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Interpreter's blues with UNTAC

Interpreter's blues with UNTAC

Editors:

With the signing of the Paris Peace Agreement and the advent of UNTAC in Cambodia,

the dream of bringing peace to this war-torn country seems to be coming true. It

is a laborious task for UNTAC, and many locals are helping UNTAC to bridge the communications

barrier by working as interpreters. These interpreters are also an important functional

element of UNTAC and can be found throughout Cambodia from Phnom Penh to the most

remote areas.

I'd like to mention some of the terms and conditions for employment as an interpreter:

  1. Any interpreter working in a remote area away from his family and city will get

    extra pay.

  2. Interpreters will be graded according to their capabilities and on the recommendations

    from the UNTAC staff with whom these interpreters are performing duties, an adjustment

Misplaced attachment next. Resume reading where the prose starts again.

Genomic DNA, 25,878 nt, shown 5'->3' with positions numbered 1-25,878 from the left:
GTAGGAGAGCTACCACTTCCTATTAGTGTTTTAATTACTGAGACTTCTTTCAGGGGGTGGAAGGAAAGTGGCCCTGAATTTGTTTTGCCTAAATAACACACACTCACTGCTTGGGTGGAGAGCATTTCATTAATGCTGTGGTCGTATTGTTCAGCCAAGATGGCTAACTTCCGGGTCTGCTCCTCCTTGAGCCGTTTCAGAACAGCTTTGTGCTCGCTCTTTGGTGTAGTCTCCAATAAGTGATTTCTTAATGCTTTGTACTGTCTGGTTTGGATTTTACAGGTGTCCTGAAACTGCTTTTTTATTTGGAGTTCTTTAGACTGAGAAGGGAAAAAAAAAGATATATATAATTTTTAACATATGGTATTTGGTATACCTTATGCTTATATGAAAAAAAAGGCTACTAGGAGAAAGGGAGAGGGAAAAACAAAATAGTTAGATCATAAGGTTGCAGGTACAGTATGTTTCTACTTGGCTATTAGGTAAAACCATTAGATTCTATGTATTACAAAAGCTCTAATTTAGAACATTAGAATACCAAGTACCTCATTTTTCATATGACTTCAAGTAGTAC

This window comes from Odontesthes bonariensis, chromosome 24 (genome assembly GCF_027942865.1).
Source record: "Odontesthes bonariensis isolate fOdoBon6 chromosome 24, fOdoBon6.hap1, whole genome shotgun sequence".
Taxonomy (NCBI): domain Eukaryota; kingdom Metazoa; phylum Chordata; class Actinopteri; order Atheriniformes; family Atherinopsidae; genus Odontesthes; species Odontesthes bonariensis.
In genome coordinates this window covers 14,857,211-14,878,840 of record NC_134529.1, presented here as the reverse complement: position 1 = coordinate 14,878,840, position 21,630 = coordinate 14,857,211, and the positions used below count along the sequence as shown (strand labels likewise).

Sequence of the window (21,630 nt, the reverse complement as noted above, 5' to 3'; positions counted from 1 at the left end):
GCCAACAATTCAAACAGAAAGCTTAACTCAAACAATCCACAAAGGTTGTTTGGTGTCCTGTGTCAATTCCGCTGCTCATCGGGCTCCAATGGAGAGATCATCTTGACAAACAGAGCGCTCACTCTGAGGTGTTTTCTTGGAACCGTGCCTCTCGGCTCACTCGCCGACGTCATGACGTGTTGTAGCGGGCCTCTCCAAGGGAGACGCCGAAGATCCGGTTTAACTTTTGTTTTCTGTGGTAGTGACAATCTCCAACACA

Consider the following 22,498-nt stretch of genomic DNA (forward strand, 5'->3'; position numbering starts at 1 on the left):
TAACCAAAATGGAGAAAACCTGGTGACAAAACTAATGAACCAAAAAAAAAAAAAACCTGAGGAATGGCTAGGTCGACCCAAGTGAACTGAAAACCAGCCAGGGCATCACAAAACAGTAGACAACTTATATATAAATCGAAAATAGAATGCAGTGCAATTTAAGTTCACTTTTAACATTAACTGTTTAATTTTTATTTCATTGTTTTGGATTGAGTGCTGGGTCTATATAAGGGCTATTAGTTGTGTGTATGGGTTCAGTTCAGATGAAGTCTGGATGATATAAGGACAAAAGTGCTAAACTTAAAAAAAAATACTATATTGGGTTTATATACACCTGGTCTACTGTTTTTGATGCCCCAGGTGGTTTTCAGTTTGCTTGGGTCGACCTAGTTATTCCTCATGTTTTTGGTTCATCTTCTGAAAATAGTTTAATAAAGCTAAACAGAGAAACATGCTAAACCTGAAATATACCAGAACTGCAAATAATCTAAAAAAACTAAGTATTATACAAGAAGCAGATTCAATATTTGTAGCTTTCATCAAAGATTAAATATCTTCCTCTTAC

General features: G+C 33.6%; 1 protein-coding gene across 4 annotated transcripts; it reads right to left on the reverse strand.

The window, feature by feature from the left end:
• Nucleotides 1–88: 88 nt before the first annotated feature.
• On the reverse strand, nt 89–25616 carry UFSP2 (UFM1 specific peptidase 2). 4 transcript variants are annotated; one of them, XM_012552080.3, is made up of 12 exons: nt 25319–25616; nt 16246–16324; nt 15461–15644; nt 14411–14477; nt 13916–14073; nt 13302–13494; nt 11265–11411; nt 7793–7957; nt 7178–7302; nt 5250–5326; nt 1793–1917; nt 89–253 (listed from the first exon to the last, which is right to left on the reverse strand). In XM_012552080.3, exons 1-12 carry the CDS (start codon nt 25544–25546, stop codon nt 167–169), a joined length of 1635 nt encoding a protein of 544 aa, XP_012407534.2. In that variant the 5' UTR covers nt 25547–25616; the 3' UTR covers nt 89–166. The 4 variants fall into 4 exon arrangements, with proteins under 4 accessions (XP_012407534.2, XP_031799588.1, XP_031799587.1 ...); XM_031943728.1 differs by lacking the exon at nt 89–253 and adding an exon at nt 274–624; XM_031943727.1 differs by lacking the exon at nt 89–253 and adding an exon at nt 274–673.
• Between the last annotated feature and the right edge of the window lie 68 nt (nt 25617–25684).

in pay will be made.

  3. Our time will be paid for extra work.

It has been more than three months now that interpreters have shared the rigors

with UNTAC. But when the staff at UNTAC headquarters is approached about honoring

the promised terms and conditions of employment, I'm sad to say that there is no

one to talk to. What to do and how to do it is yet an unsolved mystery.

I pray that the dream of bringing peace to this country comes true. As for UNTAC's

promise, I can only wish. A boycott is likely to take place if the civilian personnel

officers of UNTAC remain indifferent!

- An interpreter who asked not to be identified

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